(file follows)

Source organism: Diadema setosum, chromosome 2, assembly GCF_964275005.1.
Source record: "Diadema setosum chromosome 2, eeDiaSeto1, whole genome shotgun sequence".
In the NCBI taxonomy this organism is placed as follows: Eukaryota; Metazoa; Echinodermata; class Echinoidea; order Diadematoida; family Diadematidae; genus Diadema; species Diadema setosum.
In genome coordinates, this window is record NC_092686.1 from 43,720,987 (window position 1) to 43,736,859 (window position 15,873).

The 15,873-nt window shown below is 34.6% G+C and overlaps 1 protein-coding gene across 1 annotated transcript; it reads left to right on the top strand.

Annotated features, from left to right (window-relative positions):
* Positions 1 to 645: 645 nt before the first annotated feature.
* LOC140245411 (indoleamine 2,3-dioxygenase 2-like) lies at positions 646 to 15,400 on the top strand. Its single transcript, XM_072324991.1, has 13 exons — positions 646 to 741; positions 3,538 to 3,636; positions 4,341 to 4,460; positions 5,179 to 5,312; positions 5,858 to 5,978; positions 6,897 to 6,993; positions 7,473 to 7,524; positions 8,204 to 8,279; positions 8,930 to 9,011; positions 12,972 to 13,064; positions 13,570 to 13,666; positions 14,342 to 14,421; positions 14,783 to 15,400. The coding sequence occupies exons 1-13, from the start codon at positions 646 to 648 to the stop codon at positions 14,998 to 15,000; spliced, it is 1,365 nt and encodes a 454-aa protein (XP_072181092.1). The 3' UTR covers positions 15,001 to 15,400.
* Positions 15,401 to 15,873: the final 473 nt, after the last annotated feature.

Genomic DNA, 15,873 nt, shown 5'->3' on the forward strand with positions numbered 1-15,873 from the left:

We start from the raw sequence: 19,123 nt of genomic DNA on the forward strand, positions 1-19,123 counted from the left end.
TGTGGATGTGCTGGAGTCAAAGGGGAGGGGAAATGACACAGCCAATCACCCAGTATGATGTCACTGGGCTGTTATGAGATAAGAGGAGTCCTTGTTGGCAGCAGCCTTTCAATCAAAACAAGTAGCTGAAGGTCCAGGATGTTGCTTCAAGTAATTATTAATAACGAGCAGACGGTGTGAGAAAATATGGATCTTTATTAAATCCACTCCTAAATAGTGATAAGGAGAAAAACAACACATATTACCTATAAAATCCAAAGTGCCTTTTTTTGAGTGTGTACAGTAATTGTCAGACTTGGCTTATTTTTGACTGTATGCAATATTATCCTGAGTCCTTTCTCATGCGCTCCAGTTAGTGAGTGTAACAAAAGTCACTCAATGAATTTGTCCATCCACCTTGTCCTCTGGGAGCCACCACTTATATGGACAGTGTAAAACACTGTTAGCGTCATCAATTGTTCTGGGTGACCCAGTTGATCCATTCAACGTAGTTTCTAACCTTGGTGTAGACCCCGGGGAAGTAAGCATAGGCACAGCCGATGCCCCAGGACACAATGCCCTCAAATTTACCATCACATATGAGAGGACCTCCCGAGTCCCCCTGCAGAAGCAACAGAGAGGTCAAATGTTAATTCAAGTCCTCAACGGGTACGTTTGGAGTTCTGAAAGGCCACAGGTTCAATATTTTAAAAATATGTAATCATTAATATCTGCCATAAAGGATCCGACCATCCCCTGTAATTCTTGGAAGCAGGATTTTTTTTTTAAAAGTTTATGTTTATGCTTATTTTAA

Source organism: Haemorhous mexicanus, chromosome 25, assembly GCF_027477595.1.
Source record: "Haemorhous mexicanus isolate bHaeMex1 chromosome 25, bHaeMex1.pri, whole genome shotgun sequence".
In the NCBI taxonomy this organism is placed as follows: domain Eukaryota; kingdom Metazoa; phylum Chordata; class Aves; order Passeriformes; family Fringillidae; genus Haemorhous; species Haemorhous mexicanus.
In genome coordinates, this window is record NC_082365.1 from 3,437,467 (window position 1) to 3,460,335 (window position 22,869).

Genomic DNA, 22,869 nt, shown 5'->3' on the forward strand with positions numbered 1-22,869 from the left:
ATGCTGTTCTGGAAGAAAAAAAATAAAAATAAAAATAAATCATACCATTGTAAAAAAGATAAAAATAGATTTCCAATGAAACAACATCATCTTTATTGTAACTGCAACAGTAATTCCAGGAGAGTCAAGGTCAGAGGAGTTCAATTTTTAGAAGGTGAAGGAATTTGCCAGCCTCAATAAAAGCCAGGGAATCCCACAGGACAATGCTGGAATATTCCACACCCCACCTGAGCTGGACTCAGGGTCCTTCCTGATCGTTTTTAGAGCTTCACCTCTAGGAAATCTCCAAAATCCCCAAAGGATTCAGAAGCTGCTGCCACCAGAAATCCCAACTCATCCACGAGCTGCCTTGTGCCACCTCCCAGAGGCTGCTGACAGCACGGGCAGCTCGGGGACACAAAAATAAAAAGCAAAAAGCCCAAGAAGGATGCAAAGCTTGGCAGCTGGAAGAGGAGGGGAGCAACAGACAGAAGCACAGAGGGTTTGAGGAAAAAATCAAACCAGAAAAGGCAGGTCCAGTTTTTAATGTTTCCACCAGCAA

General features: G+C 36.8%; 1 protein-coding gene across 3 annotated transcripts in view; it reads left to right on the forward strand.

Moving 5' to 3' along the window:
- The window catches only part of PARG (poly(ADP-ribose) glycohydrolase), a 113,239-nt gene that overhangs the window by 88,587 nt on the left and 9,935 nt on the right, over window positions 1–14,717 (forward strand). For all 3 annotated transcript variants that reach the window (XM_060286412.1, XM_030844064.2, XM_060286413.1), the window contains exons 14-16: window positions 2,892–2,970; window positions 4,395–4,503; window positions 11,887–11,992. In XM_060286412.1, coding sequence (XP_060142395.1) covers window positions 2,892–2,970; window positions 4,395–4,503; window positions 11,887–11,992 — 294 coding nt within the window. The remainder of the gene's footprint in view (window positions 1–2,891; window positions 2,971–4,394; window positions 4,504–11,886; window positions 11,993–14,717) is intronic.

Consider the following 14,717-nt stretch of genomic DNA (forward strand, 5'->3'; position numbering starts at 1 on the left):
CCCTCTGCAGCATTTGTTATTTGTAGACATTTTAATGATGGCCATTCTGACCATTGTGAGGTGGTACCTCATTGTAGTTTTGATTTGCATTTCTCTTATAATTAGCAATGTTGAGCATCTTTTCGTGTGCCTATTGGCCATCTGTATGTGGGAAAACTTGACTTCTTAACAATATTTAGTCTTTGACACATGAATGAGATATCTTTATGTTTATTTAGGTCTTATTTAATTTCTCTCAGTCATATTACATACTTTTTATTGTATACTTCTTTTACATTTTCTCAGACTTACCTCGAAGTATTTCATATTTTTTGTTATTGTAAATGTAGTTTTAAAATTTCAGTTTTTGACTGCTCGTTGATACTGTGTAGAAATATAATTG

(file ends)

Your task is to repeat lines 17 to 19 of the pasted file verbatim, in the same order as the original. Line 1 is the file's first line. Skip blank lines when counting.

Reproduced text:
Genomic DNA, 22,869 nt, shown 5'->3' on the forward strand with positions numbered 1-22,869 from the left:
ATGCTGTTCTGGAAGAAAAAAAATAAAAATAAAAATAAATCATACCATTGTAAAAAAGATAAAAATAGATTTCCAATGAAACAACATCATCTTTATTGTAACTGCAACAGTAATTCCAGGAGAGTCAAGGTCAGAGGAGTTCAATTTTTAGAAGGTGAAGGAATTTGCCAGCCTCAATAAAAGCCAGGGAATCCCACAGGACAATGCTGGAATATTCCACACCCCACCTGAGCTGGACTCAGGGTCCTTCCTGATCGTTTTTAGAGCTTCACCTCTAGGAAATCTCCAAAATCCCCAAAGGATTCAGAAGCTGCTGCCACCAGAAATCCCAACTCATCCACGAGCTGCCTTGTGCCACCTCCCAGAGGCTGCTGACAGCACGGGCAGCTCGGGGACACAAAAATAAAAAGCAAAAAGCCCAAGAAGGATGCAAAGCTTGGCAGCTGGAAGAGGAGGGGAGCAACAGACAGAAGCACAGAGGGTTTGAGGAAAAAATCAAACCAGAAAAGGCAGGTCCAGTTTTTAATGTTTCCACCAGCAA

General features: G+C 36.8%; 1 protein-coding gene across 3 annotated transcripts in view; it reads left to right on the forward strand.